Set to go, I broke up this whole process into four phases:

Phase 1 – Treatment

He went through 5 and 1/2 weeks of chemotherapy and radiation. The radiation was every day, Monday-Friday. Chemotherapy was once per week to help the radiation. We had a PICC line placed for the second chemotherapy, which only lasted for that treatment and the following treatment before removal. Him sweating was not agreeing with the adhesive of the occlusive dressing and causing major skin irritation. He also had a j-tube place toward the end of August to help manage his rapid weight loss. There was a brief moment when the radiation effect could be seen in improved swallowing, which only lasted a couple of days before the inflammation kicked in. We were so happy when the radiation ended. He did only complete 80% of the chemotherapy. The last dose was never administered due to him being sick. Everyone was okay with that. We’d like 100%, but 80% was sufficient.

Phase 2 – Recovery 1

This is where we are now. It took a solid 2, almost 3 weeks before the radiation inflammation eased off enough for him to be able to eat well. He fought to eat prior to that and actually managed to consume enough to warrant removal of the j-tube. His oral consumption was causing leakage around the tube that he couldn’t tolerate. That was very easy, and he’s been slowly able to eat more and more normally. There are still plenty of foods off limits, things he will not even try, but he has put back on some of the weight he has lost.

I’m currently back in countdown mode. As of right now, there are 22 days until his surgery.

Phase 3 – Surgery

Everything we’re doing is in preparation for major surgery. They will aim to do this minimally invasive, but it is something that could turn into open surgery if there are any complications. They will remove his esophagus from a point above the cancer and the top 3rd of his stomach then join the two. (more information on procedure) They’ll also take lymph nodes to check for any spread. It’s all about clear margins. They tell us the surgery is going to be between 8 and 10 hours long. He’ll come out of it with all sorts of tubes and IVs, which is going to irritate him to no end. He’s mainly worried about post surgical pain, as it is so major, and the first time the j-tube was placed he had more pain than anticipated.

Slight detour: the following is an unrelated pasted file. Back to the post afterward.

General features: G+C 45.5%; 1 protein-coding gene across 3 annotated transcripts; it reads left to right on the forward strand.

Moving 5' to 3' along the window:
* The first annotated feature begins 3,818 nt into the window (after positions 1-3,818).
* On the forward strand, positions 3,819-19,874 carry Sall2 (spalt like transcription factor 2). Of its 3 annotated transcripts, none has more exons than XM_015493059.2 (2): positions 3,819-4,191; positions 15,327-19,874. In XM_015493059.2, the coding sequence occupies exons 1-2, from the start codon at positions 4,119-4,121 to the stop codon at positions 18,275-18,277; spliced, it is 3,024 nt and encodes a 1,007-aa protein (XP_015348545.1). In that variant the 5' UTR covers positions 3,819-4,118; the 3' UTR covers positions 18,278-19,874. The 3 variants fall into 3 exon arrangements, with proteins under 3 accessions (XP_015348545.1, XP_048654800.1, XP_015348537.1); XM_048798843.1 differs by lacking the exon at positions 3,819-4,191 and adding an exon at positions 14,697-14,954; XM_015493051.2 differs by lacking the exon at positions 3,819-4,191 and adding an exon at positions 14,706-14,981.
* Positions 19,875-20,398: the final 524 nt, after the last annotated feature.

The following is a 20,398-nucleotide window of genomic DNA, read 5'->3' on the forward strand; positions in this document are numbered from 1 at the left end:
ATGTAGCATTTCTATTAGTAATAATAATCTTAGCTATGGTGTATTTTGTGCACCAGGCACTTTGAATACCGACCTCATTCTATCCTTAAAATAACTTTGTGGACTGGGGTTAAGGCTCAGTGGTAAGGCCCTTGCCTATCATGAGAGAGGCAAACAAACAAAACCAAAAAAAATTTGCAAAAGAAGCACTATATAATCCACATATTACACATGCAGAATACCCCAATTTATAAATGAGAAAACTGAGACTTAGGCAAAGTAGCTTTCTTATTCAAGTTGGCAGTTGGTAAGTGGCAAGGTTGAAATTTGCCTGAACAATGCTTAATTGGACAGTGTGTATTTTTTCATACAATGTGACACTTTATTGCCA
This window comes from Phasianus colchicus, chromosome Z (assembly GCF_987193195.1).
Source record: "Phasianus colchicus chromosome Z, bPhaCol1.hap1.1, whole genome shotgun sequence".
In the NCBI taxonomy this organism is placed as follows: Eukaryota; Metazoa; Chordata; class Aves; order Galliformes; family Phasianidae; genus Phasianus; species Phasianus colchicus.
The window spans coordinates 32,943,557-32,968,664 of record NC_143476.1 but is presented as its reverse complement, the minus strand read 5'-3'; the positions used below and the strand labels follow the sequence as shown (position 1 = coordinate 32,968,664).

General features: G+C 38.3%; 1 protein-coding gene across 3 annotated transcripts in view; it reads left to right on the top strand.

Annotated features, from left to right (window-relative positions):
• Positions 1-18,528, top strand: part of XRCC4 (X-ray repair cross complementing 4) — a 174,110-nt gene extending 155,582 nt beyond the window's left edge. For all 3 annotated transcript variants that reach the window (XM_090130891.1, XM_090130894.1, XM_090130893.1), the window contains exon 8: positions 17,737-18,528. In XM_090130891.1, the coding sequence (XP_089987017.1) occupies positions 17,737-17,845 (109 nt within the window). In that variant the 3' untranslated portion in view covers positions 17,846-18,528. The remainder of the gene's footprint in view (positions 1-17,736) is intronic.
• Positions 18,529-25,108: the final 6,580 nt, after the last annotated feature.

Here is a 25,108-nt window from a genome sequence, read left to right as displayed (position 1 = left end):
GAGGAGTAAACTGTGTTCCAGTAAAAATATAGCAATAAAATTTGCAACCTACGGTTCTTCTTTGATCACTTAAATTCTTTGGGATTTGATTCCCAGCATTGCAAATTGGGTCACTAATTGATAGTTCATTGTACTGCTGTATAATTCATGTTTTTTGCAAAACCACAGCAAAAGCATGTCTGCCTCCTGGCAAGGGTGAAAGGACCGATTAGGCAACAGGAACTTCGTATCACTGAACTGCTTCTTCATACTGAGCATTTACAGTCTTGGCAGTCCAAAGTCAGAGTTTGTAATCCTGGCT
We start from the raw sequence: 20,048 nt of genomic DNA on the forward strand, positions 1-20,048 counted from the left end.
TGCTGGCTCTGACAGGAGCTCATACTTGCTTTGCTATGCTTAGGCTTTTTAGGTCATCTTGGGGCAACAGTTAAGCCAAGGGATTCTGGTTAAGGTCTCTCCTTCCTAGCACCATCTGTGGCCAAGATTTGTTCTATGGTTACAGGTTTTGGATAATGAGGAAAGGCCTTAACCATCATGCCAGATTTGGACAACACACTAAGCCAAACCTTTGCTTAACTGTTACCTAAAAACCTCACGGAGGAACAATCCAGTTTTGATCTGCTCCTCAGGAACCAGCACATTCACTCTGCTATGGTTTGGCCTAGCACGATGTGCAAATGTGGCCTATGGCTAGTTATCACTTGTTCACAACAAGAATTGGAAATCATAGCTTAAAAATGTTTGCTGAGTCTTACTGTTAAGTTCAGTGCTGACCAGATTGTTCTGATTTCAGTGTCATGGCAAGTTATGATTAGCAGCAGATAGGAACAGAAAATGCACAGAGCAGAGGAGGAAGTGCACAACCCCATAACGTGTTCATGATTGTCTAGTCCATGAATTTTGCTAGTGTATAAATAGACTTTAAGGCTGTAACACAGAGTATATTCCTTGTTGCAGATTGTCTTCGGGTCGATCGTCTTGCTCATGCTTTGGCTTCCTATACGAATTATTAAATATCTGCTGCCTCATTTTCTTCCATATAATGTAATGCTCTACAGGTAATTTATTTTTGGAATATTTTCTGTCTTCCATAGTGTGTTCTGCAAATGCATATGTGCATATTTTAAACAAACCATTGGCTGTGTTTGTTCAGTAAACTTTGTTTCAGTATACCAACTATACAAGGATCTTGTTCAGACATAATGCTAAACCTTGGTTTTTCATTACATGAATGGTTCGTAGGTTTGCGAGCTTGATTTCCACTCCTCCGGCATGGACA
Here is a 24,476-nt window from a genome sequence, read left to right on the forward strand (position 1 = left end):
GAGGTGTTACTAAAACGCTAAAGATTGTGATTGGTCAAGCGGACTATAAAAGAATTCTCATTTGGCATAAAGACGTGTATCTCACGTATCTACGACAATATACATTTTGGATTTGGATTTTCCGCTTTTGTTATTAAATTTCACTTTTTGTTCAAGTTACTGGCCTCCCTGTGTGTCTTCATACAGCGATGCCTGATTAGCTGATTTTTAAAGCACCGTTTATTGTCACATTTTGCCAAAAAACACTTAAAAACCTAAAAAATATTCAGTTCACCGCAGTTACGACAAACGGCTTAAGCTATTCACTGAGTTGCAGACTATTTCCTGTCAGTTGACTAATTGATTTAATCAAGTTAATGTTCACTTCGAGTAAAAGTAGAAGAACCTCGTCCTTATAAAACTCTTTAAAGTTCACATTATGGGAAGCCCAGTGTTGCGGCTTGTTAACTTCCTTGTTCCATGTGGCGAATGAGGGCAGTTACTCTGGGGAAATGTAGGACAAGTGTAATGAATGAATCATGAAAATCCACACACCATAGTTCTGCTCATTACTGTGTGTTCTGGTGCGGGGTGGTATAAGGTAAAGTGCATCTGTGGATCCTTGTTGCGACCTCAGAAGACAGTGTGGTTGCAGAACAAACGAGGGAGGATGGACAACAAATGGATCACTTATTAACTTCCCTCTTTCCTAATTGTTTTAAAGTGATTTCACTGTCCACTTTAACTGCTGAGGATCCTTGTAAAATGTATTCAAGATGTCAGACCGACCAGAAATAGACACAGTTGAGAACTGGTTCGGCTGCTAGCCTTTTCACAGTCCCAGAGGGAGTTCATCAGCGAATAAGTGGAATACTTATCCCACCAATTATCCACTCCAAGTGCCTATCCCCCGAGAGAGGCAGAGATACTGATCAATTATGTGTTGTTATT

Phase 4 – Recovery 2

This will be the most arduous time. He’s hoping for a 1 to 2 month recovery. I am not trying to dissuade him of that. I want him to fight. I think he knows it could be longer, but he wants to push himself as hard as he is able. I am not even looking this far, yet, myself. I am only taking everything one “phase” at a time, so that I can be on an even keel to help him.

#cancersucks #beatcancer #husbandismyhero

This man that I love has been absolutely amazing throughout all of this.

He does question why this happened to him.

He has not gotten angry at the world or depressed.

He simply wants to beat it.

As a nurse and caregiver through all of this, I have had to learn how to step back and just be his wife. He does not always need me as a nurse. He only wants my support through all of this, and for me to keep an ear out to make sure no one is doing anything egregiously wrong. I have only had major meltdown. My stress does show on my face at times, so I’m enjoying having this time with him where everything is relatively peaceful.

More later! Thank you for reading.